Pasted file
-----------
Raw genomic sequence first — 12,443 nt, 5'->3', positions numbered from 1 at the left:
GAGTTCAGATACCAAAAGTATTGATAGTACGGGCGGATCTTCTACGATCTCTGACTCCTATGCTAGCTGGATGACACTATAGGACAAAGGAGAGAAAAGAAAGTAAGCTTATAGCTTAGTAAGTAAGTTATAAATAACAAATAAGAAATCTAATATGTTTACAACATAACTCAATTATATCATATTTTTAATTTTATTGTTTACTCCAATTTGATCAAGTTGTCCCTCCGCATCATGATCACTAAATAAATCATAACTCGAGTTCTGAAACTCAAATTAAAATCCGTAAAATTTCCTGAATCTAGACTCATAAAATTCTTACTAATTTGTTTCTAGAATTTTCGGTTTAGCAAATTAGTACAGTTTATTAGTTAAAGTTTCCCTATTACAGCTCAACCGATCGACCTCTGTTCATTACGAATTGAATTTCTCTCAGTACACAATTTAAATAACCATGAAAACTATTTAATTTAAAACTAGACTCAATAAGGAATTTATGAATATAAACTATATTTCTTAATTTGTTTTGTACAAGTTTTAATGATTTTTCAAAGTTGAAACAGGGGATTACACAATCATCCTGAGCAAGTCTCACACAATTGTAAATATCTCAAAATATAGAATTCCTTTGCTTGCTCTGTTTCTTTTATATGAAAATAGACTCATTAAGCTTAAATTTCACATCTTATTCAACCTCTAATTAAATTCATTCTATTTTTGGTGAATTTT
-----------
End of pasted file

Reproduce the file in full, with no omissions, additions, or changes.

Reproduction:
Raw genomic sequence first — 12,443 nt, 5'->3', positions numbered from 1 at the left:
GAGTTCAGATACCAAAAGTATTGATAGTACGGGCGGATCTTCTACGATCTCTGACTCCTATGCTAGCTGGATGACACTATAGGACAAAGGAGAGAAAAGAAAGTAAGCTTATAGCTTAGTAAGTAAGTTATAAATAACAAATAAGAAATCTAATATGTTTACAACATAACTCAATTATATCATATTTTTAATTTTATTGTTTACTCCAATTTGATCAAGTTGTCCCTCCGCATCATGATCACTAAATAAATCATAACTCGAGTTCTGAAACTCAAATTAAAATCCGTAAAATTTCCTGAATCTAGACTCATAAAATTCTTACTAATTTGTTTCTAGAATTTTCGGTTTAGCAAATTAGTACAGTTTATTAGTTAAAGTTTCCCTATTACAGCTCAACCGATCGACCTCTGTTCATTACGAATTGAATTTCTCTCAGTACACAATTTAAATAACCATGAAAACTATTTAATTTAAAACTAGACTCAATAAGGAATTTATGAATATAAACTATATTTCTTAATTTGTTTTGTACAAGTTTTAATGATTTTTCAAAGTTGAAACAGGGGATTACACAATCATCCTGAGCAAGTCTCACACAATTGTAAATATCTCAAAATATAGAATTCCTTTGCTTGCTCTGTTTCTTTTATATGAAAATAGACTCATTAAGCTTAAATTTCACATCTTATTCAACCTCTAATTAAATTCATTCTATTTTTGGTGAATTTT